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A Discovery of Early Labor Organizations and the Women who Advocated Work–Life Balance: An Ethical Perspective

Author

Listed:
  • Simone T. A. Phipps

    () (Middle Georgia State College)

  • Leon C. Prieto

    (Clayton State University)

Abstract

Abstract “Work–life balance” (WLB) is a relatively modern expression. However, there is no novelty in the core concept, as resistance to excessive incompatibility between work roles and personal roles has a history that predates contemporary struggles for a decline in unnecessary work–life conflict. The authors of this manuscript aim to convey a portion of this history by instilling, from an ethics perspective, an awareness of the efforts of early labor organizations, including labor unions, and a social organization that addressed labor issues. They will also communicate the resolve of key individuals, especially women, including labor leaders and activists, who contributed to labor reform and served as early proponents for WLB. In addition, implications and suggestions for practice and future inquiry will be provided.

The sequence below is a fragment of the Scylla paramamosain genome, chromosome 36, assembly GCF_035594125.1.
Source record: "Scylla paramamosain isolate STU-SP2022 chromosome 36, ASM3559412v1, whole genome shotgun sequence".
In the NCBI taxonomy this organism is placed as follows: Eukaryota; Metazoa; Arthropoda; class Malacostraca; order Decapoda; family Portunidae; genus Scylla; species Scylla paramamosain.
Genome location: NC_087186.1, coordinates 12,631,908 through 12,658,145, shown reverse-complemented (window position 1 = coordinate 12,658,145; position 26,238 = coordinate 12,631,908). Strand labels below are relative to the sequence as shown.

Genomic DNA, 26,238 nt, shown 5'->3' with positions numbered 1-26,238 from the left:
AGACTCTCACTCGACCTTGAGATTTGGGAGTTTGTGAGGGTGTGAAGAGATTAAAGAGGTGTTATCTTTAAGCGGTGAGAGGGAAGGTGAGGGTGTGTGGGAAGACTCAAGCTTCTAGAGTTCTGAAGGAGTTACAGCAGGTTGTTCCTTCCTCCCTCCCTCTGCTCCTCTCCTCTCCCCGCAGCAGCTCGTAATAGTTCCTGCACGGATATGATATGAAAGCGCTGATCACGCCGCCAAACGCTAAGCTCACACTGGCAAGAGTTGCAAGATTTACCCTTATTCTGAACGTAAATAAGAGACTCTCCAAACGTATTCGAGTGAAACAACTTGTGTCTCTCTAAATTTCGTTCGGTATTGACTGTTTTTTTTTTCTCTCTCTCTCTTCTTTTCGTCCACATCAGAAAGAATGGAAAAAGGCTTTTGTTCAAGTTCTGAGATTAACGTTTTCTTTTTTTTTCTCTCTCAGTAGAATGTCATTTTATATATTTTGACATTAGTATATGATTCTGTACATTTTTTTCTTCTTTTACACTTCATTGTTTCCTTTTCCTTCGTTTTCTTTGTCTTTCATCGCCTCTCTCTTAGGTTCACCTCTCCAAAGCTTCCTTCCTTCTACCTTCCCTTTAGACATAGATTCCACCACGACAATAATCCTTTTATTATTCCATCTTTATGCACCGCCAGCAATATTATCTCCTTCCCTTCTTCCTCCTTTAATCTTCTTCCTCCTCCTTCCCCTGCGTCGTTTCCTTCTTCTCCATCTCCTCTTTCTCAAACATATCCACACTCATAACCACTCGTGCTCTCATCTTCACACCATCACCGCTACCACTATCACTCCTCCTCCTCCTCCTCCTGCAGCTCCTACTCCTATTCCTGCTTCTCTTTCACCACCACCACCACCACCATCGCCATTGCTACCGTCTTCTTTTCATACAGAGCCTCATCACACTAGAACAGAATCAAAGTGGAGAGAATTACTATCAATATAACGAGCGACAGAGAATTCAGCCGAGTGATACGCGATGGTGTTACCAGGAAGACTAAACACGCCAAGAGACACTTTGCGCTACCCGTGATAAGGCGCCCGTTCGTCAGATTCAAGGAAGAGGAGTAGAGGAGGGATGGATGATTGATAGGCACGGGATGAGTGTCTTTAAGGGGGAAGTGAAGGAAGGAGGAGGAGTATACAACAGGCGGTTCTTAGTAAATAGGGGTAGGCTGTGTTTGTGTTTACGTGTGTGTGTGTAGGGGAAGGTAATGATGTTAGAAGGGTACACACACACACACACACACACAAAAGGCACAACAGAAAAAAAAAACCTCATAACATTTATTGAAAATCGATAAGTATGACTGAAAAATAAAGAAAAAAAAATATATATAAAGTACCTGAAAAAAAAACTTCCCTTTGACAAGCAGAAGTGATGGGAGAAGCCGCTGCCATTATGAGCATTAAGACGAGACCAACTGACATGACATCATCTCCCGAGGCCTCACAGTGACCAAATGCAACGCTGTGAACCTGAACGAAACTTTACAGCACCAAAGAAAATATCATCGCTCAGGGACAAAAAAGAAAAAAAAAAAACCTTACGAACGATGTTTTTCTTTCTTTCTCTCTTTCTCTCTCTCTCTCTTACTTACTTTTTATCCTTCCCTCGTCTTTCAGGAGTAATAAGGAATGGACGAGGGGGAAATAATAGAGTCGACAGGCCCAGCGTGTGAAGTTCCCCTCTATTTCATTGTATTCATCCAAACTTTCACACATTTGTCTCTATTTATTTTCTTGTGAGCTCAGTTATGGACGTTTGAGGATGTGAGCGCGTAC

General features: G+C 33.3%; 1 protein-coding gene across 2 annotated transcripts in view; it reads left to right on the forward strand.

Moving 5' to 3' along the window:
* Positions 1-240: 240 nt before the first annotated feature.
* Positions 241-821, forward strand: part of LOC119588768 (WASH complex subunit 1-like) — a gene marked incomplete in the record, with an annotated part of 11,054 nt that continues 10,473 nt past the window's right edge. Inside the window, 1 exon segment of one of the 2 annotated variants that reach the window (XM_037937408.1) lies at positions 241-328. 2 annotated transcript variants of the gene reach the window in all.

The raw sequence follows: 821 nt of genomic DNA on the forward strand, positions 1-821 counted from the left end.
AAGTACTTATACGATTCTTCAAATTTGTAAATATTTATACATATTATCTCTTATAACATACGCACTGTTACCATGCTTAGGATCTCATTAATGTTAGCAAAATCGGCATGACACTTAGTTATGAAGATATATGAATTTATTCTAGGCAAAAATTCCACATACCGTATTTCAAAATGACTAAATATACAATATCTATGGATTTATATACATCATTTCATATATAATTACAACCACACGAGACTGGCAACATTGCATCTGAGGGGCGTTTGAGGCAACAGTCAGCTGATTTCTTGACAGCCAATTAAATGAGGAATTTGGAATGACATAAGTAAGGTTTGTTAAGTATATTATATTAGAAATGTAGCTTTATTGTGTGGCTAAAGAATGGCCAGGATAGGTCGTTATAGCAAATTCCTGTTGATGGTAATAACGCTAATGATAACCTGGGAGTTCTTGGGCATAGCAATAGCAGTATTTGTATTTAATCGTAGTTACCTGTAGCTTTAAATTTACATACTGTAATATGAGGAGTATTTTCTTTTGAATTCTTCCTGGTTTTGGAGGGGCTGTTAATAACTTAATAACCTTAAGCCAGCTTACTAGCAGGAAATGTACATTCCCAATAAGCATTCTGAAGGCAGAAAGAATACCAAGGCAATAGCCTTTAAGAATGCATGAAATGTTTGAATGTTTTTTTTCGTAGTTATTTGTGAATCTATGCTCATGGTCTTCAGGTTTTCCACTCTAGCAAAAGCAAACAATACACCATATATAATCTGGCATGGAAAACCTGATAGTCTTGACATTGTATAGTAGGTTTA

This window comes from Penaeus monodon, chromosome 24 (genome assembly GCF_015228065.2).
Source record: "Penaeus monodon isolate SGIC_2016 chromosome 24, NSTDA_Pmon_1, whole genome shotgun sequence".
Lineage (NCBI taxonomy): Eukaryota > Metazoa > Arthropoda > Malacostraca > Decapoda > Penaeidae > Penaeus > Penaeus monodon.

Suggested Citation

  • Simone T. A. Phipps & Leon C. Prieto, 2016. "A Discovery of Early Labor Organizations and the Women who Advocated Work–Life Balance: An Ethical Perspective," Journal of Business Ethics, Springer, vol. 134(2), pages 249-261, March.
  • Handle: RePEc:kap:jbuset:v:134:y:2016:i:2:d:10.1007_s10551-014-2428-9
    DOI: 10.1007/s10551-014-2428-9
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    References listed on IDEAS

    as
    1. Alberto F. Alesina & Edward L. Glaeser & Bruce Sacerdote, 2006. "Work and Leisure in the U.S. and Europe: Why So Different?," NBER Chapters,in: NBER Macroeconomics Annual 2005, Volume 20, pages 1-100 National Bureau of Economic Research, Inc.
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